Klobuchar releases her tax returns

Sen. Amy KlobucharAmy Jean KlobucharHillicon Valley: Washington preps for Mueller report | Barr to hold Thursday presser | Lawmakers dive into AI ethics | FCC chair moves to block China Mobile | Dem bill targets 'digital divide' | Microsoft denies request for facial recognition tech Dems introduce bill to tackle 'digital divide' 20 Dems demand no more money for ICE agents, Trump wall MORE (D-Minn.) on Monday posted 12 years of her tax returns to her campaign website, becoming the latest 2020 Democratic presidential candidate to make public at least a decade's worth of tax filings.

"Amy believes that transparency and accountability are fundamental to good governance," Klobuchar's website states. "That’s why she’s released her tax returns for every year since she’s been a candidate for federal office."

Klobuchar released her returns from 2006 — the year she was first elected to the Senate — through 2017. 

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Her website does not include her 2018 tax return, though it is unclear if she has filed it yet. Taxpayers have until April 15 to file their 2018 returns, or until Oct. 15 if they request an extension.

The 2017 tax return for Klobuchar and her husband, John Bessler, shows the couple had total income of $292,306 and paid $62,787 in taxes, for an effective tax rate of 21.5 percent. The couple's income mainly came from Klobuchar's Senate salary and Bessler's income as a lawyer and law professor.

The couple made $5,075 in charitable gifts, including donations to the American Red Cross, UNICEF, United Way and several universities.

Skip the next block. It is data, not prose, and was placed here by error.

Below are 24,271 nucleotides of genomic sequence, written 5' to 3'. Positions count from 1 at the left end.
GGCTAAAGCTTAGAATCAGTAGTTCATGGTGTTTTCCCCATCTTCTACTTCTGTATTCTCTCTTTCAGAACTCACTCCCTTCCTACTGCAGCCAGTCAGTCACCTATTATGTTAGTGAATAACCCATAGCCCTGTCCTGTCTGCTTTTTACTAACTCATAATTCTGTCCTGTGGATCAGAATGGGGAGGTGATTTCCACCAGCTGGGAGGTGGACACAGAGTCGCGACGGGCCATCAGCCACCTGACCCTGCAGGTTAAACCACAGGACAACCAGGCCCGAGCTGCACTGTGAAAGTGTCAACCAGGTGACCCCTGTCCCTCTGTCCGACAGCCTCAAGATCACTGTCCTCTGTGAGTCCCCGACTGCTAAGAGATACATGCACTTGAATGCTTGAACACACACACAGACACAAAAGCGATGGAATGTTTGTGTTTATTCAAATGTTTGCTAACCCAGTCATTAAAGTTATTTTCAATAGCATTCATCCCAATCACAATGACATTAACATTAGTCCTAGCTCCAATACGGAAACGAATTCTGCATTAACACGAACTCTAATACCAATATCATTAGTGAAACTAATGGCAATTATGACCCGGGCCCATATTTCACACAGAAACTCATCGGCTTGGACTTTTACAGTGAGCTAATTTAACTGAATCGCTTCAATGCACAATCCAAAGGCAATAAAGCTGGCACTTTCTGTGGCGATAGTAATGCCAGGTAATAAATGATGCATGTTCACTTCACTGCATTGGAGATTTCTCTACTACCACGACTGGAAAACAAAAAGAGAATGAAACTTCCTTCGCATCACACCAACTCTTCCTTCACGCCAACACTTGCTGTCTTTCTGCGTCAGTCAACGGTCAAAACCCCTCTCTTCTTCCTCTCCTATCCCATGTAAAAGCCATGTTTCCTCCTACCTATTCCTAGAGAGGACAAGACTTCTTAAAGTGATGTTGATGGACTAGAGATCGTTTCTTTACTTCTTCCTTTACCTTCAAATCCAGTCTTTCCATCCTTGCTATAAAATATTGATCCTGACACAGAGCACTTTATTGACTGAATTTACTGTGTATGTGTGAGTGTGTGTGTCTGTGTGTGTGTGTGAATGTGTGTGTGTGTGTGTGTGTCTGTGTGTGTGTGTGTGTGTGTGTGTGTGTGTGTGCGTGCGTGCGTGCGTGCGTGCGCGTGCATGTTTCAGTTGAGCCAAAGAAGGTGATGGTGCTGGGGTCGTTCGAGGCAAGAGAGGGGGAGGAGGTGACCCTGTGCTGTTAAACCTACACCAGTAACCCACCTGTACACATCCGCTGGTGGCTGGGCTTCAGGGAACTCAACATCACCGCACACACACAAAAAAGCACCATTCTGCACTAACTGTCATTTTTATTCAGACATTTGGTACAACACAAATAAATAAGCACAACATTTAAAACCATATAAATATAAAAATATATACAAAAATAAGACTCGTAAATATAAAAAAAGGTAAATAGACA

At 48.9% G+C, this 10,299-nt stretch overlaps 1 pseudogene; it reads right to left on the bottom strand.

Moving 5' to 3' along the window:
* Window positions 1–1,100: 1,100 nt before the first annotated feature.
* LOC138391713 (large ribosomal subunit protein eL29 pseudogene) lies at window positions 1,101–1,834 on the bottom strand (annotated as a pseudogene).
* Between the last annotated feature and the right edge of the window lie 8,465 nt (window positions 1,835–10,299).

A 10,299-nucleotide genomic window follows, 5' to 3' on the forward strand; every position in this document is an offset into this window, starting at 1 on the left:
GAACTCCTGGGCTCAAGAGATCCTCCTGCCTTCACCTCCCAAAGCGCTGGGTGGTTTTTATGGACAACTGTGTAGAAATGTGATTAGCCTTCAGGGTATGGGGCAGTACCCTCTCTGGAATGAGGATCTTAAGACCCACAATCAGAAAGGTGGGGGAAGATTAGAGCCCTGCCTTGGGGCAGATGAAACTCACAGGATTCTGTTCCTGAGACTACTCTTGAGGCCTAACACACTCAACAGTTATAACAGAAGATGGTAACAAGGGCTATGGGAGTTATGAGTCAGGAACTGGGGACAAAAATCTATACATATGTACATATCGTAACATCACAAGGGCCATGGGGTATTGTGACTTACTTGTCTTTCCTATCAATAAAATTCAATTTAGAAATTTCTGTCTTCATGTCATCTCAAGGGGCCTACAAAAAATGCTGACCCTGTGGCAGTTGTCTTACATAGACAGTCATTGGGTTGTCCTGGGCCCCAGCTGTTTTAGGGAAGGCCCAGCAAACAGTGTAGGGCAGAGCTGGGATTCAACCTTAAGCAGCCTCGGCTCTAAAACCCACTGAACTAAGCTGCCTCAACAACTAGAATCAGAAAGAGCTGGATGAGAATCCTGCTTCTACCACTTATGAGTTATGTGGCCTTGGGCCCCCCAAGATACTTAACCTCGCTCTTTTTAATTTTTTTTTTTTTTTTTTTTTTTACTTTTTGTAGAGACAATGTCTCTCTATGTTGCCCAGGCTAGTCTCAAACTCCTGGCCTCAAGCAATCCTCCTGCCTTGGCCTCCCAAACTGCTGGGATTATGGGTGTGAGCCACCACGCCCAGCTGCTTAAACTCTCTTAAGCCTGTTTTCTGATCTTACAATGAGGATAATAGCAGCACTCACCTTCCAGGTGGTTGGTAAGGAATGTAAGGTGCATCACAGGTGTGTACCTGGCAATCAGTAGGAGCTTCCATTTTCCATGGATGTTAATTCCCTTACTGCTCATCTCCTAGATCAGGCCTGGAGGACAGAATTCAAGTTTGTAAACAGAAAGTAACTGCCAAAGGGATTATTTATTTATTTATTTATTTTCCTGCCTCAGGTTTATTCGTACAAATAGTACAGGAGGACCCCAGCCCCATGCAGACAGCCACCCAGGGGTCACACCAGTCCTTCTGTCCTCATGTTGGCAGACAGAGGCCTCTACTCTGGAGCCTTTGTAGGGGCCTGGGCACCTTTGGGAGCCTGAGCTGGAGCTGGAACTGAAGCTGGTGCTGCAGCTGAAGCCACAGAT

Klobuchar is the latest presidential candidate to release at least 10 years of tax returns. Sens. Kirsten GillibrandKirsten Elizabeth GillibrandOvernight Energy: Gillibrand offers bill to ban pesticide from school lunches | Interior secretary met tribal lawyer tied to Zinke casino dispute | Critics say EPA rule could reintroduce asbestos use Trump says he'd like to run against Buttigieg Gillibrand introduces bill to ban harmful pesticide from school lunch MORE (D-N.Y) and Elizabeth WarrenElizabeth Ann WarrenOvernight Defense: Reports detail effect of transgender military ban | Watchdog auditing 8 billion submarine program | Warren questions top general on climate change Booker calls for sweeping voting rights reforms Warren praises Ocasio-Cortez in Time 100 MORE (D-Mass.) and Washington Gov. Jay InsleeJay Robert InsleeInslee calls on DNC to hold debate focused on climate change Several 2020 Dems say they're ready to face Fox News town hall Inslee: Schultz 'almost totally' AWOL from policy in Washington state MORE (D) have also done so.

In releasing their tax returns, the Democratic presidential candidates are highlighting their transparency, contrasting themselves with President TrumpDonald John TrumpHouse Dems demand Barr cancel 'inappropriate' press conference on Mueller report DOJ plans to release 'lightly redacted' version of Mueller report Thursday: WaPo Nadler accuses Barr of 'unprecedented steps' to 'spin' Mueller report MORE, who in 2016 became the first major party nominee in decades to refuse to release his tax returns.